Where did all the lithium go?
Aug 9, 2006
Astronomers may have solved the embarrassing problem of why the universe has so much less lithium than predicted by standard cosmology. By observing a set of stars in a distant globular cluster, Andreas Korn of Uppsala University in Sweden and colleagues in Denmark, France and Russia have concluded that the lithium diffuses over time into the stars' hot interiors, where it is then burnt up (Nature 442 657). Apart from confirming that our understanding of the Big Bang is correct, the discovery is also vindication for theoretical astrophysicists, who had predicted this diffusion effect all along.
Lithium -- together with hydrogen and helium -- is one of very few elements to have been synthesised in the Big Bang. However, experimental observations have shown that the amount of lithium in the atmospheres of the universe's very oldest stars is about one third of the value predicted by recent analyses of the fluctuations in the cosmic microwave background. Researchers have therefore not been sure what is wrong -- theory or observation.
Korn and co-workers may now have an answer to this question. Using a spectrometer on the European Southern Observatory's Very Large Telescope in Chile, they studied 18 stars in a distant globular cluster called NGC 6397, which formed roughly a few hundred million years after the Big Bang. Globular clusters are useful to study this problem because the stars are all the same age and had the same initial chemical composition, but are at different stages of evolution.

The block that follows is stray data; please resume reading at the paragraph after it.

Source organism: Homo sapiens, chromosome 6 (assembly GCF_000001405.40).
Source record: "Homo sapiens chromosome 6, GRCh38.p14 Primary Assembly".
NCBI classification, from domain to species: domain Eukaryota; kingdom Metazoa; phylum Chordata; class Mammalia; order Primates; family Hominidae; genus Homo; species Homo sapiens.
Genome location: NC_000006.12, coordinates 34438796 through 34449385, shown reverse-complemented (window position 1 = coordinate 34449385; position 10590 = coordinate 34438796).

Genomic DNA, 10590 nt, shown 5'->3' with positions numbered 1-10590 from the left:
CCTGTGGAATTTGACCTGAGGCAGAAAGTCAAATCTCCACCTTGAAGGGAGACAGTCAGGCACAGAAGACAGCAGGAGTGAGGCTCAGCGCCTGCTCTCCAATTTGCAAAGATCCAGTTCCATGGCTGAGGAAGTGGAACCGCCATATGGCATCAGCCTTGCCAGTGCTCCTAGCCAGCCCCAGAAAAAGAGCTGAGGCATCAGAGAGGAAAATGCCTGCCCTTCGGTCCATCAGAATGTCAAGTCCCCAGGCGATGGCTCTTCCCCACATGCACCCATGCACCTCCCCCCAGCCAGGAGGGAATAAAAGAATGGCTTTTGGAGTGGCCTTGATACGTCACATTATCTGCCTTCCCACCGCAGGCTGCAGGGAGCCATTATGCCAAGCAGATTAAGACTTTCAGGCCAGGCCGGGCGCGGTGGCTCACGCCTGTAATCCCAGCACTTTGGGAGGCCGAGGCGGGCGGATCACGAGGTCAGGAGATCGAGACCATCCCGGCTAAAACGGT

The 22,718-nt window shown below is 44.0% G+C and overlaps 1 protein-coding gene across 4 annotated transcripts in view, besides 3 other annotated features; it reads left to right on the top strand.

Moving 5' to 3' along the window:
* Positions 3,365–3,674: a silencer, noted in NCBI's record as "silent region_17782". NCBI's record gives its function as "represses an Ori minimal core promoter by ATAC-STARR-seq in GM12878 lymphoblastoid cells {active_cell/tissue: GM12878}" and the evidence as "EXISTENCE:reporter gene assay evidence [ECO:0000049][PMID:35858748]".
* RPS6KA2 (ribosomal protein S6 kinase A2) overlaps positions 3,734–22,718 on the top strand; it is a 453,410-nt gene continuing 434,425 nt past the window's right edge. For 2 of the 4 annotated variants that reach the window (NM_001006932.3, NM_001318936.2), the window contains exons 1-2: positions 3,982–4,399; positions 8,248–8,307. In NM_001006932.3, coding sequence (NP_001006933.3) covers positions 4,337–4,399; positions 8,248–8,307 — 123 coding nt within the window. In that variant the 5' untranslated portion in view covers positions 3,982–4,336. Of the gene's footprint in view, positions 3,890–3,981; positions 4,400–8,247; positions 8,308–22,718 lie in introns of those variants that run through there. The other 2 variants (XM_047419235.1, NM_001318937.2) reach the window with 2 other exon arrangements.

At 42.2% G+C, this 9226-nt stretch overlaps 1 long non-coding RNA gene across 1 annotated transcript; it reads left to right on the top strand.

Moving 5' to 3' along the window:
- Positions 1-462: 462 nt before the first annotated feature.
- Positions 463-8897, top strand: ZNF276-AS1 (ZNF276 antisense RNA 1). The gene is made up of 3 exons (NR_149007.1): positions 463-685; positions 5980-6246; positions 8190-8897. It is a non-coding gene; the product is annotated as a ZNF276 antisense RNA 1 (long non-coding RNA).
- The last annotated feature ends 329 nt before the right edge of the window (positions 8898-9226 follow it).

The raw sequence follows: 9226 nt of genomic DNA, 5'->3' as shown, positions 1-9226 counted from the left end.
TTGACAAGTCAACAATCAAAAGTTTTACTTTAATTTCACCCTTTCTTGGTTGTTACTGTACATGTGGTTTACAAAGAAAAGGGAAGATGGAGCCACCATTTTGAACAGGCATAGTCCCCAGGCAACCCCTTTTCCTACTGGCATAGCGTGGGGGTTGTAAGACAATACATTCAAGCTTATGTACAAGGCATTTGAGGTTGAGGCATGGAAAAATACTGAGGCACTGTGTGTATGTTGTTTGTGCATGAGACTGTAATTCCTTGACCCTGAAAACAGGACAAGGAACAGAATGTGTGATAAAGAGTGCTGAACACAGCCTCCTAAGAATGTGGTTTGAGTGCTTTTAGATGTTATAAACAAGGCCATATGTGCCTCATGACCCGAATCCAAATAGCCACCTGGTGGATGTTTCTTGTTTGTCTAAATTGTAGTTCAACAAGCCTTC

By comparing their observations with theoretical models of how nuclei behave in the atmospheres of stars, the researchers conclude that lithium diffuses into the interiors of stars over time, where it is burnt up at temperatures of over 2.5 million Kelvin. Calcium, iron and other "metallic" nuclei, in contrast, can survive the trip through the stellar interior.
The researchers estimate that these stars originally contained 78% more lithium as we observe today. In other words, the initial amount of lithium agrees with predictions from Big Bang nucleosynthesis. "This finding restores confidence in standard big-bang nucleosynthesis, quantitative spectroscopy and sophisticated stellar evolution models," the authors say.
Although Korn is happy that the work resolves what he calls "one of the most distressing discrepancies we had in connection with the Big Bang theory", he warns that researchers will have to be more careful when interpreting the spectra of old, unevolved stars "because the elemental abundances they show us are not eternal, but a function of time". He also says that the onus is now on theorists to fully explain why the lithium behaves in this way.
About the author
Belle Dumé is science writer at PhysicsWeb